Cellular Decision Making and Biological Noise: From Microbes to Mammals

Gábor Balázsi, Alexander van Oudenaarden, and James J. Collins Balázsi, Gábor, Alexander van Oudenaarden, and James J. Collins. 2011. “Cellular Decision Making and Biological Noise: From Microbes to Mammals.” Cell 144 (6) (March 18): 910–925. doi:10.1016/j.cell.2011.01.030.

In this review article, the authors discuss a range of research about cellular decision making, "whereby cells assume different, functionally important and heritable fates without an associated genetic or environmental difference" (910). While not well understood, the authors explain that cells from viruses, bacteria, yeast, plants, and mammals all respond dynamically to environmental cues. This includes a variation of cellular response within the same environment, thus stochastic response would also be driven by biological noise. Their consideration of viruses suggests that the term cellular response is a "misnomer," where "decisions are taken by more or less autonomous replicating systems that reside inside and manipulate the behavior of carrier cells" (912). The crux of their argument is that cellular decision making is a fundamental biological property that is highly dynamic and dependent on both the cell's environment and "intrinsic molecular noise" (922). The authors identify cellular decision making, along with "environmental sensing and cell-cell communication" as one of the "three key processes underlying pattern formation and development from microbes to mammals" (922).

This article offers a relational understanding of underlying cellular processes common to all creatures. It is an understanding that challenges strict DNA-as-code understandings of biological life. That these processes are relational and dynamic to the cell's environment would suggest a certain correlation with Simondon's individual-milieu dyad, one which is materially and situationally specific. However, the phrase “decision making” is arguably too closely aligned with cognition. I will use this essay, along with other essays on the dynamics of life in nonhuman entities to further arguments of Simondon's concept of individuation and his individual-milieu dyad.

Cyborg Manifesto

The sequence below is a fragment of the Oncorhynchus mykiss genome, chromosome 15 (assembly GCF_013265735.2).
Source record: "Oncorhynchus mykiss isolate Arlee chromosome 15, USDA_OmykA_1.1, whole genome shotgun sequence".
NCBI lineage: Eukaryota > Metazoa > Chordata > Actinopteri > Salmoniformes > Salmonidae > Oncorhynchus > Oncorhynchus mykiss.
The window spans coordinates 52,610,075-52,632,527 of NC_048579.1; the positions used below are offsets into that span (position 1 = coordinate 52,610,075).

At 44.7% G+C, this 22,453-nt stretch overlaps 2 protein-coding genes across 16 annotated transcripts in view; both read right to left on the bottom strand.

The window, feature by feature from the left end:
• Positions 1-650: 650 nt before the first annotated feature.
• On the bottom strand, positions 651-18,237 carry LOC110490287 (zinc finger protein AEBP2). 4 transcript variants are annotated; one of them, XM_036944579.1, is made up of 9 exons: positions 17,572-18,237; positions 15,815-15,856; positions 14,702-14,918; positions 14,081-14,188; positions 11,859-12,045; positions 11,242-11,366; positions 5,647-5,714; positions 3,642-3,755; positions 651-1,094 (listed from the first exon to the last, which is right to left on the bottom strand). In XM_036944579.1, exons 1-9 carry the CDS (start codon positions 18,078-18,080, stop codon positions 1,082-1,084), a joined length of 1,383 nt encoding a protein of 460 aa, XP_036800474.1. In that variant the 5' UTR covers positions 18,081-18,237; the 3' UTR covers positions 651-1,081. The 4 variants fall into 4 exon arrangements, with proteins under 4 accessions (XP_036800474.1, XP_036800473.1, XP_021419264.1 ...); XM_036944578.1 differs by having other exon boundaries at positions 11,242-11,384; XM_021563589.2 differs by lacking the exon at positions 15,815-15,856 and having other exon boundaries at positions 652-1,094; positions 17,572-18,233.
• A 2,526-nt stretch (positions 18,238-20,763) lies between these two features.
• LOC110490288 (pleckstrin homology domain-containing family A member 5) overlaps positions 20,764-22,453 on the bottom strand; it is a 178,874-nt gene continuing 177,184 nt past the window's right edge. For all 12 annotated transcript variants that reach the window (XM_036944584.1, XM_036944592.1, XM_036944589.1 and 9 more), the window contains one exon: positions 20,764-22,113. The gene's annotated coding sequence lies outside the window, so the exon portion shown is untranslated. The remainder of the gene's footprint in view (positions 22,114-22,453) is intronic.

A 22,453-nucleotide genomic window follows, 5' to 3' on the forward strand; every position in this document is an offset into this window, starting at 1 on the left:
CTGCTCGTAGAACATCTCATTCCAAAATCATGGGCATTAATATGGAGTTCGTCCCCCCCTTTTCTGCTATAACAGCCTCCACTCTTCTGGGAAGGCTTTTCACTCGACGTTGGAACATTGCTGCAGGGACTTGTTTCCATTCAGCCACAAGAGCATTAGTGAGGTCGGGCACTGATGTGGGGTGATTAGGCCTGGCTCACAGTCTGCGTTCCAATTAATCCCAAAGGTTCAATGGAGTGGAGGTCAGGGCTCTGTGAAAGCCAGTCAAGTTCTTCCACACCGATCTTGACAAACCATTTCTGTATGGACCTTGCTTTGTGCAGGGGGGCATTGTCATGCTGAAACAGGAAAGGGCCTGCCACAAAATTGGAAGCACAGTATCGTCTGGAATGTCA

Donna Haraway In this pivotal text Haraway argues for an "ironic myth" of the cyborg as a way to dismantle distinct categories, which is enabled by late twentieth century technologies. She argues that these categories—masculine, feminine, human, machine, physical, non-physical, etc.—are made ambiguous through the technologies of the twentieth century. Haraway argues for a hybrid view of the world and identity built upon both science fiction and social realities. She offers her cyborg myth as a substitute for outdated, exclusionary, masculine narratives. The inorganic cyborg opens new conceptions of being that avoid traditional categories of domination. Even though computers and machinery emerge from epistemologies of code and control, Haraway finds potential for a new, liberating politics enabled by technology and hybridity. Hybridity combats hegemonic dualities, and opens new forms of being. Though somewhat dated, this essay still carries the potential of identity reformation through a consideration of relations as key in the individuating process. There is room for debate on whether or not the technologies of late twentieth century have enabled greater hybridity amongst individuals or more control by existing power structures. No doubt, examples of both instances can be found. However, the strength of the essay is the political potential Haraway finds in the inorganic affecting bodies taken up by society and individuals. I will use this text to describe the potential of technology's role in culture. While Simondon also writes of technological culture, his work comes before global movements of feminism, civil rights and queer theory (to name only a few important political movements). Simondon's ethics must be updated to include issues surrounding race, gender, sexuality and class biases. Haraway's continuing attempts to move away from dualism and into an era of the cyborg are continued in her more recent work and are, I believe, in line with Simondon's theories of individual, milieu and collective.